Average Birding


September rolls round and I am blessed with a renewed resolve. Through good behaviour and a cunning deployment of miniature railways, I also am gifted with an AB2 who is prepared to try a Dungeness outing.

Pronoun guidance: AB1's resolve is renewed. This post covers the events of the 1st September, 2018.

A distant carrot

It's a good job there's a miniature railway involved - the journey would be unsellable otherwise - Northern to Pancras, HS1 and change to tiny Kentish station (tm), taxi, and finally, Romney, Hythe and Dymchurch railway for the final leg. It really is a remarkably small train! Exactly (really? -Ed) half-way between Hornby and actual train.

You sit in pairs, on mildly uncomfortable seats. There's possibly a foot of headroom on cars that are roofed. Views over the surrounding countryside are good, but not particularly elevated! No trolley service, but one of the middle stations has ice creams on the platform. Smart.

As well as being small, the train is slow - it takes 75 minutes to traverse the 20 odd miles to Dungeness. My inner cyclist is itching at such a slow pace, particularly when I see several railway-side paths aggressively labelled as not for cycling.

Dungeness arrival

We arrive in Dungeness. It is seriously hot. It is also perilously close to lunchtime, and once we set off on our walk the opportunities for food will be rather limited. We dive into a nearby pub (The Britannia Inn) for a rapid fish and chips, and easily the worst pint of the year so far. Kentish pubs. Sort your pipes out. Shepherd Neame. Sort your beer out.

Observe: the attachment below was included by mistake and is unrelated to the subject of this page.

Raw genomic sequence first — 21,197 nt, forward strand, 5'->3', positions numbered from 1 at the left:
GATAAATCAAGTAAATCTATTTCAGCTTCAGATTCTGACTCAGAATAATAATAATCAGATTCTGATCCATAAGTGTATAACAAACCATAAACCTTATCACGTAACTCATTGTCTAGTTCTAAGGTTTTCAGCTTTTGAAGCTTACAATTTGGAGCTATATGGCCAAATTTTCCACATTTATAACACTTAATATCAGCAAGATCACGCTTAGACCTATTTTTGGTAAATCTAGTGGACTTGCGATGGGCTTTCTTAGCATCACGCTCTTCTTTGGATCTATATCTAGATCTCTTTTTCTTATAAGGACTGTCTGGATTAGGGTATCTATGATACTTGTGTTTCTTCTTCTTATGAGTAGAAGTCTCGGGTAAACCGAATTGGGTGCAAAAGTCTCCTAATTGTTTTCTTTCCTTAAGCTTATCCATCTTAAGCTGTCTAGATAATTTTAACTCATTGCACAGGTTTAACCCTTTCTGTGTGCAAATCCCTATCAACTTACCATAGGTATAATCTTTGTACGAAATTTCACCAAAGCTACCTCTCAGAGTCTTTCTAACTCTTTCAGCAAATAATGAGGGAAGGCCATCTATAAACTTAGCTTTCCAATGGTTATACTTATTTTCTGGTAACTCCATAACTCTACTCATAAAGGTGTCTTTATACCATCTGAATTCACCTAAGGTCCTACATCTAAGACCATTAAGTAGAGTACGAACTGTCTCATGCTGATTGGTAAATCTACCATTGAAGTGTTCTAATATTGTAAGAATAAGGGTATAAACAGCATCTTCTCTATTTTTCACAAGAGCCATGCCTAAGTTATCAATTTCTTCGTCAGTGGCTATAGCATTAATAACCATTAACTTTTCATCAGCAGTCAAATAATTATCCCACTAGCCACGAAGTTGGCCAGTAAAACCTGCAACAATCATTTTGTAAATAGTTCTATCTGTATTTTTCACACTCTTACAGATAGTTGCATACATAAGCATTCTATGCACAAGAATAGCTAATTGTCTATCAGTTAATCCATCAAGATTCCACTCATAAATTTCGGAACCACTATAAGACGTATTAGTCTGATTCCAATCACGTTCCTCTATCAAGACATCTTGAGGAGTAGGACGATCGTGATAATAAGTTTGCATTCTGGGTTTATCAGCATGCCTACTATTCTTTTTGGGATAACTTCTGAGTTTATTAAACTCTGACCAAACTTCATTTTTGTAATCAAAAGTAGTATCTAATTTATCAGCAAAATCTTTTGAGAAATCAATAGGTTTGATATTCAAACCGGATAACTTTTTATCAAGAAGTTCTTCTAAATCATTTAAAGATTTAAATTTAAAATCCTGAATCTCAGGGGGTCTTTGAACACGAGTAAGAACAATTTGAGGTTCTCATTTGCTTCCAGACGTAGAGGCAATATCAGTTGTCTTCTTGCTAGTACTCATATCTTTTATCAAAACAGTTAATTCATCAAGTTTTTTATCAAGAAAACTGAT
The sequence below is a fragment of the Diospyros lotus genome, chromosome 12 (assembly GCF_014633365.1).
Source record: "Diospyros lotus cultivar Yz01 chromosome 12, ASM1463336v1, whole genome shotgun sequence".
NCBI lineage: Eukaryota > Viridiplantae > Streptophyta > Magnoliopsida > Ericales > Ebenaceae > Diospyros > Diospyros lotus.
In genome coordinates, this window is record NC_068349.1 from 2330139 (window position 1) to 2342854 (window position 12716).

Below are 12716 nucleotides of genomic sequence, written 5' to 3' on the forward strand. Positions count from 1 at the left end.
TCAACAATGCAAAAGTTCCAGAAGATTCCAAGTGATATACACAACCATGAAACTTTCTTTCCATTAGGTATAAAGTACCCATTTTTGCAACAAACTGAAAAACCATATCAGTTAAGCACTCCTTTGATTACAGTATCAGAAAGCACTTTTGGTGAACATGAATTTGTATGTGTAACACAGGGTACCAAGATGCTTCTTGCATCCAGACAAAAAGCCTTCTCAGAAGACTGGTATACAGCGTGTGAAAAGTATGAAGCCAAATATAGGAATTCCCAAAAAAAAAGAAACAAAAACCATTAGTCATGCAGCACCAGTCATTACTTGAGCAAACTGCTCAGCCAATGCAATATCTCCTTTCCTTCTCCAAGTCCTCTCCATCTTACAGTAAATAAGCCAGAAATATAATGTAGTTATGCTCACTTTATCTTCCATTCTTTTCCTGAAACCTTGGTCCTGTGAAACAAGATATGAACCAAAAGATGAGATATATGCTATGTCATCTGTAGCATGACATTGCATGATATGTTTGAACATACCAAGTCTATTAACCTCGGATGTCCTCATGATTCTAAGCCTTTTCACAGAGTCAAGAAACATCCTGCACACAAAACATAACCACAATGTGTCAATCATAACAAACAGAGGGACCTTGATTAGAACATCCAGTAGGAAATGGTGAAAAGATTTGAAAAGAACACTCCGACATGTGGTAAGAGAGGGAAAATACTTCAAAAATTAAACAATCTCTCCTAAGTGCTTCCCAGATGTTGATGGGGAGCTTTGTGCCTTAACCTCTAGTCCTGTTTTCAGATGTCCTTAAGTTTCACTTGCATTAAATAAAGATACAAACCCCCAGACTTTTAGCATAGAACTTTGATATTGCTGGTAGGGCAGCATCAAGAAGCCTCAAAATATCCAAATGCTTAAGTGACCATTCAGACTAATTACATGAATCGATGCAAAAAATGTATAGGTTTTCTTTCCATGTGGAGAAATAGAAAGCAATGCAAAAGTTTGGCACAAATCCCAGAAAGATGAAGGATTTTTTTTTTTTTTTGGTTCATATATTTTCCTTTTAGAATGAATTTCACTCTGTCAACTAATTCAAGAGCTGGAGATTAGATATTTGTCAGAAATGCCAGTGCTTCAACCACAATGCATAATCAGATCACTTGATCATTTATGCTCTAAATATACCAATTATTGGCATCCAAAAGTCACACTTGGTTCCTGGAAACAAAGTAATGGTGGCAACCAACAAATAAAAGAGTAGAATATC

The sea and the desert

Post pub, we give the sea a brief staring at. Nothing of note. The famed sewage outlets are sufficiently gulled, but not by any species of particular distinction.

Dunge, dunge, dunge, dunge Dungeness is bleak (to the theme of 'Thundercats')
Dunge, dunge, dunge, dunge Dungeness is bleak (to the theme of 'Thundercats')

We turn inland, heading for the bird observatory. Plenty of activity there, but unfortunately, all of it is human - lots of people looking, and not finding. A few are mucking about with nets.

A conversation or two yields no exciting news - the rough 'desert' ENE of the observatory has apparently had a group of Whinchat in it. The internet has also told tale of several Lesser Whitethroat. We shall see.

We head in that general direction and immediately encounter Wheatear. Always a pleasure. It finds several Wheatear compatible perch points: old concrete block, tick; railway sleepers, tick; patch of grass near a fence, tick. Lovely.

Next, we descend into a strip of trees. These are almost entirely silent. No movement. We hurry on through, a single Common Whitethroat our only accompaniment.

The path, such as it is, opens out into less densely shrubbed scrubby stuff. This is chat territory. Off to the left there are several watercourses, and some bramble encrusted willows bordering. Several tit flocks are peeping their way along them.

This delightful Comma butterfly did punctuate the walk, though
This delightful Comma butterfly did punctuate the walk, though

Nothing much else happens for at least a kilometre, and then everything kicks off. One or two Stonechats multiply into many more, perhaps getting into double figures. We check them diligently for Whinchat - having been starved of anything to look at we've got plenty of focus to spend. Several Common Whitethroat are sharing the same tangled shrubs, so we get stuck here for several minutes.

A pair of Whinchat are eventually differentiated - and they're in pretty good nick - noticeably cleaner than the birds we saw in Scotland. Still not the pinnacle of Whinchat occurrences though - I'm mindful of a trip to Wanstead where we saw seven in the space of a couple of minutes, at considerably closer quarters and (just as importantly) less far from home!